Managing Sentimental Value

While unpacking our Christmas decorations and sorting through which ornaments we’d keep or let go of I came across this stocking:


At first sight, it’s a raggedy old Christmas stocking that has seen far better days. The material is piling, is dirty and has bits of twine embedded in its fibres causing it to tear if you try to remove it.

But, it’s my childhood stocking and despite it clearly being ready for the trash, I’m keeping it.

It is almost 35 years old.

This process of decluttering our lives hasn’t always been easy. Often, I come across items that I technically do not have use for anymore but for some reason or another I just cannot bring myself to toss, donate or sell.

Sentimental value and emotional attachment are very real emotions when it comes to stuff. I’ve been trying to manage my emotional attachment to such items as best I can but there are times like with this stocking where I simply cannot detach myself from it.

I guess that’s the entire point of where I’m headed on our journey to simplify. I want to surround myself with objects that bring me joy, that release a positive energy and whose energy demands I’m willing to deal with. It seems weird to give simple objects the power to summon my energy but from my experience all objects demand their own level of commitment whether it be worrying about where the object goes, keeping it safe or keeping it clean. But, certain objects merit that energy. They merit the effort to keep them safe.

Sentimental value is incredibly hard to manage because sentimental attachment can be blurred with the emotional need to keep stuff. How do you differentiate between true sentimental value and this perceived emotional attachment to an object not for its true sentimental value but because it fulfills an emotional need to have things?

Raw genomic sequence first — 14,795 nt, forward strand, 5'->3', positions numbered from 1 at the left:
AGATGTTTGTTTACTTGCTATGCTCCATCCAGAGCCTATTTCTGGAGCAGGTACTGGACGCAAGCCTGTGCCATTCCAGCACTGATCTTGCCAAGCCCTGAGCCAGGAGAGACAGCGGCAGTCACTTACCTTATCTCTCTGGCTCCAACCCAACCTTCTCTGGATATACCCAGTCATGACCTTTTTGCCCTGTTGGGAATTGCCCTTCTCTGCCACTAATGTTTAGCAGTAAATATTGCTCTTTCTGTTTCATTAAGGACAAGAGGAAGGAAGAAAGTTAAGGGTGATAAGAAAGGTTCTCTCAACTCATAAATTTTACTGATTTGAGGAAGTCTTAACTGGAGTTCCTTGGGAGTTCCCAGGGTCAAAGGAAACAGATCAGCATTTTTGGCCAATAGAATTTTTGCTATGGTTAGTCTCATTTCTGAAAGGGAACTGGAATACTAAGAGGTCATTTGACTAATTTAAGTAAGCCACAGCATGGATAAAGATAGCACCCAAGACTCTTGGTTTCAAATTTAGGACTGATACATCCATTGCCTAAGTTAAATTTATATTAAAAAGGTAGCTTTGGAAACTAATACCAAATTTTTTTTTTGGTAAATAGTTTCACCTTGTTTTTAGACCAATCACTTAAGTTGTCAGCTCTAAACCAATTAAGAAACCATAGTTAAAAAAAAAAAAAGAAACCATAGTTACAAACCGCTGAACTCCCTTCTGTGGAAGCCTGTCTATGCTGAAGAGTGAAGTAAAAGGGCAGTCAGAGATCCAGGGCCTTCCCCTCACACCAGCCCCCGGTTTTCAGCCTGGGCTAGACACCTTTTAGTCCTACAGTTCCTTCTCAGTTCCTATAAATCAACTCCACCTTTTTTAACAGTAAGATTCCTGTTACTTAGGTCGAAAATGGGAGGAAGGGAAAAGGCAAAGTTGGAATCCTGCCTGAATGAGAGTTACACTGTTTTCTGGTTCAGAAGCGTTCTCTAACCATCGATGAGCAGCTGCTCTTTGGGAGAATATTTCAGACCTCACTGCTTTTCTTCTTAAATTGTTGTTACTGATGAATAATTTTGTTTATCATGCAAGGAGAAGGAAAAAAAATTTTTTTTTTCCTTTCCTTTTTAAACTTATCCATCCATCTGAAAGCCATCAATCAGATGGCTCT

I’m still sorting this all out in my own brain.

Simplifying our lives has been far more difficult when dealing with these types of objects. For me, it’s far easier to rid myself of a coffee pot than an old Christmas stocking. Clothes are easier to rehome than a broken piece of artwork that reminds me of my grandparents.

Would love to hear opinions about sentimental vs emotional attachment. What makes the difference for you?


Author: Jenny

I'm Jenny, a 30-something mama to 1 living child and 5 angels. I live in a tiny blue cottage in a small suburb outside a major Canadian city. I live here with my miracle baby Margs, my husband Mer, my pup and my 2 cats. I blog about a bunch of different things including parenting, frugal living and minimalism. Feel free to subscribe to my blog and follow me on instagram, twitter or bloglovin.

7 thoughts on “Managing Sentimental Value”

  1. I think this is where I get stuck too. My mom got an ornament for my brother and I each year we were alive until we were about 20 years old – just a gold ormanet engraved with our name and the year. She wanted us to have ornaments to start our own Christmas tree decorating traditions. At this point, some have broken and I want to have my own family decorations on the tree. I leave them packed away each year with some guilt that I may want to get rid of them someday. If you come to any conclusions about how to deal with sentimental items (apart from KonMarie style decluttering), I would love to know! Happy Holidays!


    1. It is really difficult. I’ve found that I’m getting better at being honest with myself about which items I feel deserve a space in my home. As for the ornaments,is there any way you can use them to create a new ornament that would represent the rest?

      Liked by 1 person

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